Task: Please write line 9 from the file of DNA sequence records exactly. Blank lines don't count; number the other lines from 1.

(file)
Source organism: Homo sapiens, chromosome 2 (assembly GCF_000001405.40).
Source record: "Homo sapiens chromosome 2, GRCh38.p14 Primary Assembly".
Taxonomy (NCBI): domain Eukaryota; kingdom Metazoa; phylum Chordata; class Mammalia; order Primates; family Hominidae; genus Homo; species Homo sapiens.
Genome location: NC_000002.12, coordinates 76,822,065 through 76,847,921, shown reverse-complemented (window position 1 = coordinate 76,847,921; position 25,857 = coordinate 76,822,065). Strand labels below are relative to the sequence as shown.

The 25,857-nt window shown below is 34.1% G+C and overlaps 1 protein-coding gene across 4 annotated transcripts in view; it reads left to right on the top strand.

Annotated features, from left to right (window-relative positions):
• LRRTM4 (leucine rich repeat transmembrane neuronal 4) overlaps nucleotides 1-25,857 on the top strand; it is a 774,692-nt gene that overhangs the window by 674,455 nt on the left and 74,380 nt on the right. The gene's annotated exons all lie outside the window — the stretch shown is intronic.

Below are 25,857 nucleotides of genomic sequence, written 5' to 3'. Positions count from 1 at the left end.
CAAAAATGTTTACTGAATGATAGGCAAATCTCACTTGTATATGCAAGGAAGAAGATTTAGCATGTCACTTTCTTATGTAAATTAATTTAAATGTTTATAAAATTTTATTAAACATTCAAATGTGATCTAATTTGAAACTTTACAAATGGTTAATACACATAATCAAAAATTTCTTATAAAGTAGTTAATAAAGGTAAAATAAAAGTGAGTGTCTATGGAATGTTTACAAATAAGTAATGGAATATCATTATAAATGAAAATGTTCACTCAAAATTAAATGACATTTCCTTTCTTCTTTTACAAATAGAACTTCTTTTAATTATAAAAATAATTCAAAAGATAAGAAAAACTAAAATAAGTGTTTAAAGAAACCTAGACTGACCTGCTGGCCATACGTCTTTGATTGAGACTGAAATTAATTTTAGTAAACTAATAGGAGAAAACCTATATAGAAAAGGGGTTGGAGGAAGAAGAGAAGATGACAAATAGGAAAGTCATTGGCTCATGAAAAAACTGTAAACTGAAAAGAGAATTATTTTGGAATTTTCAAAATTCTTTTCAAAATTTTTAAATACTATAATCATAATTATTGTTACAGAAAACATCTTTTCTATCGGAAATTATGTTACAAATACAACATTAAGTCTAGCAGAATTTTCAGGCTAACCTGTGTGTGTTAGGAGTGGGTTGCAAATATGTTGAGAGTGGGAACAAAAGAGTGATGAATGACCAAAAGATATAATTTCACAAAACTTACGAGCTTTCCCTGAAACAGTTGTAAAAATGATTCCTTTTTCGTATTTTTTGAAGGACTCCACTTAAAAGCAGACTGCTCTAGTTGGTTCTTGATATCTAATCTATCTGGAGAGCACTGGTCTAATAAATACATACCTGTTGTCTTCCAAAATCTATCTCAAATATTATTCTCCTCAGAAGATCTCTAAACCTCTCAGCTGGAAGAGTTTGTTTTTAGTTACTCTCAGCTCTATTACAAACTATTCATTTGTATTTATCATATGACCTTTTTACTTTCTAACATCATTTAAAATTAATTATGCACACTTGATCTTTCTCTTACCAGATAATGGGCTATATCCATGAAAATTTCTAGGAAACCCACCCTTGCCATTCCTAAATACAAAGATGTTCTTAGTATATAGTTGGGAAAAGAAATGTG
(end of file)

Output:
CAAAAATGTTTACTGAATGATAGGCAAATCTCACTTGTATATGCAAGGAAGAAGATTTAGCATGTCACTTTCTTATGTAAATTAATTTAAATGTTTATAAAATTTTATTAAACATTCAAATGTGATCTAATTTGAAACTTTACAAATGGTTAATACACATAATCAAAAATTTCTTATAAAGTAGTTAATAAAGGTAAAATAAAAGTGAGTGTCTATGGAATGTTTACAAATAAGTAATGGAATATCATTATAAATGAAAATGTTCACTCAAAATTAAATGACATTTCCTTTCTTCTTTTACAAATAGAACTTCTTTTAATTATAAAAATAATTCAAAAGATAAGAAAAACTAAAATAAGTGTTTAAAGAAACCTAGACTGACCTGCTGGCCATACGTCTTTGATTGAGACTGAAATTAATTTTAGTAAACTAATAGGAGAAAACCTATATAGAAAAGGGGTTGGAGGAAGAAGAGAAGATGACAAATAGGAAAGTCATTGGCTCATGAAAAAACTGTAAACTGAAAAGAGAATTATTTTGGAATTTTCAAAATTCTTTTCAAAATTTTTAAATACTATAATCATAATTATTGTTACAGAAAACATCTTTTCTATCGGAAATTATGTTACAAATACAACATTAAGTCTAGCAGAATTTTCAGGCTAACCTGTGTGTGTTAGGAGTGGGTTGCAAATATGTTGAGAGTGGGAACAAAAGAGTGATGAATGACCAAAAGATATAATTTCACAAAACTTACGAGCTTTCCCTGAAACAGTTGTAAAAATGATTCCTTTTTCGTATTTTTTGAAGGACTCCACTTAAAAGCAGACTGCTCTAGTTGGTTCTTGATATCTAATCTATCTGGAGAGCACTGGTCTAATAAATACATACCTGTTGTCTTCCAAAATCTATCTCAAATATTATTCTCCTCAGAAGATCTCTAAACCTCTCAGCTGGAAGAGTTTGTTTTTAGTTACTCTCAGCTCTATTACAAACTATTCATTTGTATTTATCATATGACCTTTTTACTTTCTAACATCATTTAAAATTAATTATGCACACTTGATCTTTCTCTTACCAGATAATGGGCTATATCCATGAAAATTTCTAGGAAACCCACCCTTGCCATTCCTAAATACAAAGATGTTCTTAGTATATAGTTGGGAAAAGAAATGTG